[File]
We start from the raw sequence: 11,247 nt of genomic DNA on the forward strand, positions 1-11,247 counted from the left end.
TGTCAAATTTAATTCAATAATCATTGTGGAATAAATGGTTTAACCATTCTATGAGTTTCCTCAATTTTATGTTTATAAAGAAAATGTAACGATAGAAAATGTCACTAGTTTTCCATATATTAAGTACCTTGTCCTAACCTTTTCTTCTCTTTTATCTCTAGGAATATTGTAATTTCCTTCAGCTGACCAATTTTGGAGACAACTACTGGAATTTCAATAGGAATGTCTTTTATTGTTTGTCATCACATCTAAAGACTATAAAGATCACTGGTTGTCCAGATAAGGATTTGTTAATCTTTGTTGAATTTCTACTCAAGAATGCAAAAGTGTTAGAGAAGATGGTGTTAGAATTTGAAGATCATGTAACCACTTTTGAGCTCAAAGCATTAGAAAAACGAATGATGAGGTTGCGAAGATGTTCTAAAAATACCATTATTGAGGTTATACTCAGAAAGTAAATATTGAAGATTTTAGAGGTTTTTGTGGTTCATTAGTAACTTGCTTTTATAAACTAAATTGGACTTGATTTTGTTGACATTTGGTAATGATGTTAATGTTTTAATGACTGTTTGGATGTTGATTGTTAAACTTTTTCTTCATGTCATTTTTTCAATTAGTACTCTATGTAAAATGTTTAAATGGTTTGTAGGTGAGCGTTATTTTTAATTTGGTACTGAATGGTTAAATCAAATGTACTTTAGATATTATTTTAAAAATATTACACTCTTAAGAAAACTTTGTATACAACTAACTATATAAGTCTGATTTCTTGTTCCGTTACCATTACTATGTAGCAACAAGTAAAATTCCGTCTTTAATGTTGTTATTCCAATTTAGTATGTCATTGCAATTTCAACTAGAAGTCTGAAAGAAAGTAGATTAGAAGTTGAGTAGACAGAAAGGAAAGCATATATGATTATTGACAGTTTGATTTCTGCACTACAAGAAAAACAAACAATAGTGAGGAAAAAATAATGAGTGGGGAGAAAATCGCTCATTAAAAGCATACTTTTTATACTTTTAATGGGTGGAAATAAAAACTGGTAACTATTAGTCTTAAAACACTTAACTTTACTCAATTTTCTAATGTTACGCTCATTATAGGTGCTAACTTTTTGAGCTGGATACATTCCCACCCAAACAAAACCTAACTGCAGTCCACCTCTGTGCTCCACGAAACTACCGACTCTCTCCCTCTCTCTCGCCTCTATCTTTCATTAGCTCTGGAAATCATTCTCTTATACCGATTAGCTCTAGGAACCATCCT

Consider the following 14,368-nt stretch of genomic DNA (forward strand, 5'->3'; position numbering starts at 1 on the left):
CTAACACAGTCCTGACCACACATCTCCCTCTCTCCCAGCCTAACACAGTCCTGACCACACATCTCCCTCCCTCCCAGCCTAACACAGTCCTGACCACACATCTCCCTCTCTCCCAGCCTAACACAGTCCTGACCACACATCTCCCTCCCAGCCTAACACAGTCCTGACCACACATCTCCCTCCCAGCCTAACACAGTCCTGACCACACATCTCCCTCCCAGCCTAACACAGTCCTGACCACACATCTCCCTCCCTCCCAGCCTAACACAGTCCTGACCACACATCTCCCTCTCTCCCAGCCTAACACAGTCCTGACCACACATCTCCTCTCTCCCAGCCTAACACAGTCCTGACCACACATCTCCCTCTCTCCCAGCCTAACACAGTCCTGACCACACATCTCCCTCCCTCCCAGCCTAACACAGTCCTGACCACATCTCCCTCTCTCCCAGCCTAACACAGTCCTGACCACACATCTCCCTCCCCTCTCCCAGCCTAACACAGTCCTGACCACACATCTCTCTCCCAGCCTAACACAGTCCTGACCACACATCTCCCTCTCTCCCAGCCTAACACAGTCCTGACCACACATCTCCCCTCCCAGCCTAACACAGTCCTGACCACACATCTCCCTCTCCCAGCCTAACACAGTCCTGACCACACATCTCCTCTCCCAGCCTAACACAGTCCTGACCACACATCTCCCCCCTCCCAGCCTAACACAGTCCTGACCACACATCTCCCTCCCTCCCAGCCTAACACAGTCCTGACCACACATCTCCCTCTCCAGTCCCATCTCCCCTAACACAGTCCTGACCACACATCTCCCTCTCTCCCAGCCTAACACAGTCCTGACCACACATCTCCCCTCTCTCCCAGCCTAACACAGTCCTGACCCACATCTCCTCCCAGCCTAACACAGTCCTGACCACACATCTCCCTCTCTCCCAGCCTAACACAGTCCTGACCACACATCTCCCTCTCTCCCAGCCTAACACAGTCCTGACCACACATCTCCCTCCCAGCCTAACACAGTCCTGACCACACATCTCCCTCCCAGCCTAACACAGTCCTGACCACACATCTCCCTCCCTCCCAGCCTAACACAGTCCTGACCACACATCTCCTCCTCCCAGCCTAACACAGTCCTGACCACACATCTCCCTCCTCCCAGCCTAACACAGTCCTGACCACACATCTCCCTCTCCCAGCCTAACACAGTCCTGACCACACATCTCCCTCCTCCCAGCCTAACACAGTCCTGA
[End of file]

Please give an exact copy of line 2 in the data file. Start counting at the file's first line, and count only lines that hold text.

TGTCAAATTTAATTCAATAATCATTGTGGAATAAATGGTTTAACCATTCTATGAGTTTCCTCAATTTTATGTTTATAAAGAAAATGTAACGATAGAAAATGTCACTAGTTTTCCATATATTAAGTACCTTGTCCTAACCTTTTCTTCTCTTTTATCTCTAGGAATATTGTAATTTCCTTCAGCTGACCAATTTTGGAGACAACTACTGGAATTTCAATAGGAATGTCTTTTATTGTTTGTCATCACATCTAAAGACTATAAAGATCACTGGTTGTCCAGATAAGGATTTGTTAATCTTTGTTGAATTTCTACTCAAGAATGCAAAAGTGTTAGAGAAGATGGTGTTAGAATTTGAAGATCATGTAACCACTTTTGAGCTCAAAGCATTAGAAAAACGAATGATGAGGTTGCGAAGATGTTCTAAAAATACCATTATTGAGGTTATACTCAGAAAGTAAATATTGAAGATTTTAGAGGTTTTTGTGGTTCATTAGTAACTTGCTTTTATAAACTAAATTGGACTTGATTTTGTTGACATTTGGTAATGATGTTAATGTTTTAATGACTGTTTGGATGTTGATTGTTAAACTTTTTCTTCATGTCATTTTTTCAATTAGTACTCTATGTAAAATGTTTAAATGGTTTGTAGGTGAGCGTTATTTTTAATTTGGTACTGAATGGTTAAATCAAATGTACTTTAGATATTATTTTAAAAATATTACACTCTTAAGAAAACTTTGTATACAACTAACTATATAAGTCTGATTTCTTGTTCCGTTACCATTACTATGTAGCAACAAGTAAAATTCCGTCTTTAATGTTGTTATTCCAATTTAGTATGTCATTGCAATTTCAACTAGAAGTCTGAAAGAAAGTAGATTAGAAGTTGAGTAGACAGAAAGGAAAGCATATATGATTATTGACAGTTTGATTTCTGCACTACAAGAAAAACAAACAATAGTGAGGAAAAAATAATGAGTGGGGAGAAAATCGCTCATTAAAAGCATACTTTTTATACTTTTAATGGGTGGAAATAAAAACTGGTAACTATTAGTCTTAAAACACTTAACTTTACTCAATTTTCTAATGTTACGCTCATTATAGGTGCTAACTTTTTGAGCTGGATACATTCCCACCCAAACAAAACCTAACTGCAGTCCACCTCTGTGCTCCACGAAACTACCGACTCTCTCCCTCTCTCTCGCCTCTATCTTTCATTAGCTCTGGAAATCATTCTCTTATACCGATTAGCTCTAGGAACCATCCT